15 15 Jorge Abreu Simões #15 PPP Models for Health Sector The Variable Geometry Approach Infrastructure Services Clinical Services Public Operator (PAS Hospital) Private Operator Infraco Clinco A Infrastructure Services Clinical Services Public Operator (Corporate Hospital) Private Operator Infraco Clinco B Infrastructure Services Clinical Services Public Operator Private Operator InfracoClinco C Infrastructure Services Clinical Services Public Operator Private Operator InfracoClinco D

16 16 Jorge Abreu Simões #16 Two Separated Payment Mechanisms Infraco Availability Payment to cover Capex and building O&M Annual Service Payment Fixed Component: annual, not subject to revision Variable Component: annual according to CPI Performance Failures Deduction Availability Payment to cover Capex and building O&M Annual Service Payment Fixed Component: annual, not subject to revision Variable Component: annual according to CPI Performance Failures Deduction Availability Payment Availability Payment Clinco Payment by Clinical Activity Lines Variable payment according to effective clinical production Availability payment component related with special and specific clinical units Pharmaceutical’s savings sharing Performance Failures Deduction Payment by Clinical Activity Lines Variable payment according to effective clinical production Availability payment component related with special and specific clinical units Pharmaceutical’s savings sharing Performance Failures Deduction Inpatient Outpatient Payment Inpatient Outpatient Payment

17 17 A Concrete Example for Akmola Oblast New Multi-Profile Inter-District Hospital Zerendinsky Hospital Krasnyi Yar City Hospital Kokshetau City Hospital Oblast Derma Venerology Clinic Akmola Perinatal Center Zerendinsky Hospice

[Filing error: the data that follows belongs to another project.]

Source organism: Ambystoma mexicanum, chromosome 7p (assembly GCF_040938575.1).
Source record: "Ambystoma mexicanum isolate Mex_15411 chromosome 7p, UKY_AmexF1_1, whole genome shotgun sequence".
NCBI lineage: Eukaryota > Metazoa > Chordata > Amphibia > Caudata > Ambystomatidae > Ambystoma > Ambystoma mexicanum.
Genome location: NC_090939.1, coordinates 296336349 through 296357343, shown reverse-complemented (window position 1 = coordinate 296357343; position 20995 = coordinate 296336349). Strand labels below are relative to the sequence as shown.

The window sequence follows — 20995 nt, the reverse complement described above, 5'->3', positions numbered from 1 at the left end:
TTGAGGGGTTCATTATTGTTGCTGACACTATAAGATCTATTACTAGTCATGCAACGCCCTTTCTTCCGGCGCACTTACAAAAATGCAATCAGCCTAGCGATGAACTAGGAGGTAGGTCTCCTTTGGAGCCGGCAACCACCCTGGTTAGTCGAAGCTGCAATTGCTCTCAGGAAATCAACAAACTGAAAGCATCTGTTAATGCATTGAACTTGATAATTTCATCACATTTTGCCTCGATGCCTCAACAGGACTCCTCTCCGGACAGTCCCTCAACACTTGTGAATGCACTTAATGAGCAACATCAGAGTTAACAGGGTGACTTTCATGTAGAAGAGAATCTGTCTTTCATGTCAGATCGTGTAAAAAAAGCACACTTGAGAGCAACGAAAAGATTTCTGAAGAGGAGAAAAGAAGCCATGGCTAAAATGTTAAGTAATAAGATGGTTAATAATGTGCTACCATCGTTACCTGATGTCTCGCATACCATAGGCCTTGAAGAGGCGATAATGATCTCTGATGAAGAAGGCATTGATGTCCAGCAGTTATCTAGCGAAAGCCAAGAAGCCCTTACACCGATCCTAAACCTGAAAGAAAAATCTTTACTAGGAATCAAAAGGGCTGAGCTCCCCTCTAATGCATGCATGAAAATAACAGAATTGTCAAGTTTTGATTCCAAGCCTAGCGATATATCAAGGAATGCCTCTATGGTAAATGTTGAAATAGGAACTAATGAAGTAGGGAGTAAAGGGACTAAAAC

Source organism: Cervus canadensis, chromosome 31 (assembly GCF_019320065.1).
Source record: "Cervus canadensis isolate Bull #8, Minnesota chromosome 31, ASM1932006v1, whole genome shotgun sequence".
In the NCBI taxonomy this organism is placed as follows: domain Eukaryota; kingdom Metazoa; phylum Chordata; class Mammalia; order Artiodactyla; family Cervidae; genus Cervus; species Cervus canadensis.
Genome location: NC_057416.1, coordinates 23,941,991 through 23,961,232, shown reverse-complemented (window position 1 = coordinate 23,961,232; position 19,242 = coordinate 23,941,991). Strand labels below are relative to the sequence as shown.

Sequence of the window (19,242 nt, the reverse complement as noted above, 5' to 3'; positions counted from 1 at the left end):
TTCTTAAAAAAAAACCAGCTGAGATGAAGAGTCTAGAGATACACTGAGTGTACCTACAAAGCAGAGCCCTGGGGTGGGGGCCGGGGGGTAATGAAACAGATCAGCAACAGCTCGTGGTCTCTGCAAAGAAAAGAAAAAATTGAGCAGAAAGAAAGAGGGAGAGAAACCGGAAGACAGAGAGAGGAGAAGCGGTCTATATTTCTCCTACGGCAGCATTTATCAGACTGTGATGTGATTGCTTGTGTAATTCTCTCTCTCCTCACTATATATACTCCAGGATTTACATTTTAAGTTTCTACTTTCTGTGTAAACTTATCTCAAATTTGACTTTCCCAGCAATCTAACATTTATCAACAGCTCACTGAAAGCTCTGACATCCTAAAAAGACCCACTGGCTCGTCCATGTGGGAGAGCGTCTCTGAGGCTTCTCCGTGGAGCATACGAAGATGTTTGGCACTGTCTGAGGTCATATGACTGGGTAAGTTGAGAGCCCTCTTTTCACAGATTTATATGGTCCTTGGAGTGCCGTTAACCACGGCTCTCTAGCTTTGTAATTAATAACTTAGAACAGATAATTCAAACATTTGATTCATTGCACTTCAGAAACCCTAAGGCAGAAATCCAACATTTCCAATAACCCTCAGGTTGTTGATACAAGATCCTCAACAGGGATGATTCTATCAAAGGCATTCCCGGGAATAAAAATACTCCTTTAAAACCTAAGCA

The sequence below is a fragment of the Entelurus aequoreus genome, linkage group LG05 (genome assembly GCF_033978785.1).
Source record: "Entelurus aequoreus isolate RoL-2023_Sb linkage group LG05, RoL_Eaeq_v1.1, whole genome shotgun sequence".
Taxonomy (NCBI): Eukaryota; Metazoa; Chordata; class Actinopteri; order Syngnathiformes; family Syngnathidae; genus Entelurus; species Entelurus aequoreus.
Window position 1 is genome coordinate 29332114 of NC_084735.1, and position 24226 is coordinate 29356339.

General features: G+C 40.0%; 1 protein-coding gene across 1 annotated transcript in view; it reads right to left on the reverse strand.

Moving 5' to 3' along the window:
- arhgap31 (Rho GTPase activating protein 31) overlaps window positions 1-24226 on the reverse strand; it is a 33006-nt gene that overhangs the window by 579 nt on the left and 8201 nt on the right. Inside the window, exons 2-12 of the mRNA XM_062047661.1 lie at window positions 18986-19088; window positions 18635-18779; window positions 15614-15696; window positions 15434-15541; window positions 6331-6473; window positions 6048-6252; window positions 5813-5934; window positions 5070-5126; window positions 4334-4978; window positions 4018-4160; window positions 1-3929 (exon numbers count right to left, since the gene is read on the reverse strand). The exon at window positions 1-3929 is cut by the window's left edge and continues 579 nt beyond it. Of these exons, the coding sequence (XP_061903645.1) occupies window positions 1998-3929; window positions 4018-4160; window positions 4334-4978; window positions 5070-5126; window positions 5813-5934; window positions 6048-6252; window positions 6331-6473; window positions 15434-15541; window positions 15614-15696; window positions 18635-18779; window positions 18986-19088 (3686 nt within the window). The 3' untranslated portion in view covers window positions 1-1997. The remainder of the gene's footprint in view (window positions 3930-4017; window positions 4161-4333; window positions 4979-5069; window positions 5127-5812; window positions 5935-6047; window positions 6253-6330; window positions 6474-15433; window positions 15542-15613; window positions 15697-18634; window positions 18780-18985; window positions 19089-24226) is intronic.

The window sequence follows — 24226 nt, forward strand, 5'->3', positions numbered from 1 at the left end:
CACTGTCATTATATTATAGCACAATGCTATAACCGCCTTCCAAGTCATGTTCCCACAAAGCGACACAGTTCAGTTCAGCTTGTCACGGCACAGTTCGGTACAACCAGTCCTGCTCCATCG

18 18 Lessons Learned >90% of hospital projects have been delivered on time All projects were delivered within the public sector budgets 77% of hospital managers stated that the projects have, so far, met their initial expectations (only 4% described value-for-money as poor) Estimated that PFI projects cost 17% less than public sector projects – a saving of $4 billion on a $22 billion programme – the equivalent of 25 hospitals

19 19 Lessons Learned ―Recent UK Treasury study into PPP projects showed: ―89% coming in on time or early ―No cost overruns on construction borne by public sector ―Noting: ―70% of Non-PPP were delivered late, and ―73% ran over budget ―UK National Audit Office Study of Highway PPP.’s found savings of: ―19% on capital costs ―34% on operating costs ―17% overall lifecycle savings ―Reasons for cost savings in UK PPP.’s ―Transfer of risk and.“whole life.” responsibility to private sector ―Broader competition (not just contractors, but also operators, suppliers) ―Economies of scale in project management, design, construction, operation

20 20 Lessons Learned Design to meet public policy objectives Health service planning is key to meet objectives Political commitment is necessary Enabling legislation for PPP is important Signals to market for long term sustainability Deal flow from MOH Good governments get good PFI/PPPs

21 21 Thank You Contact: James A. Cercone Contact: James A. Cercone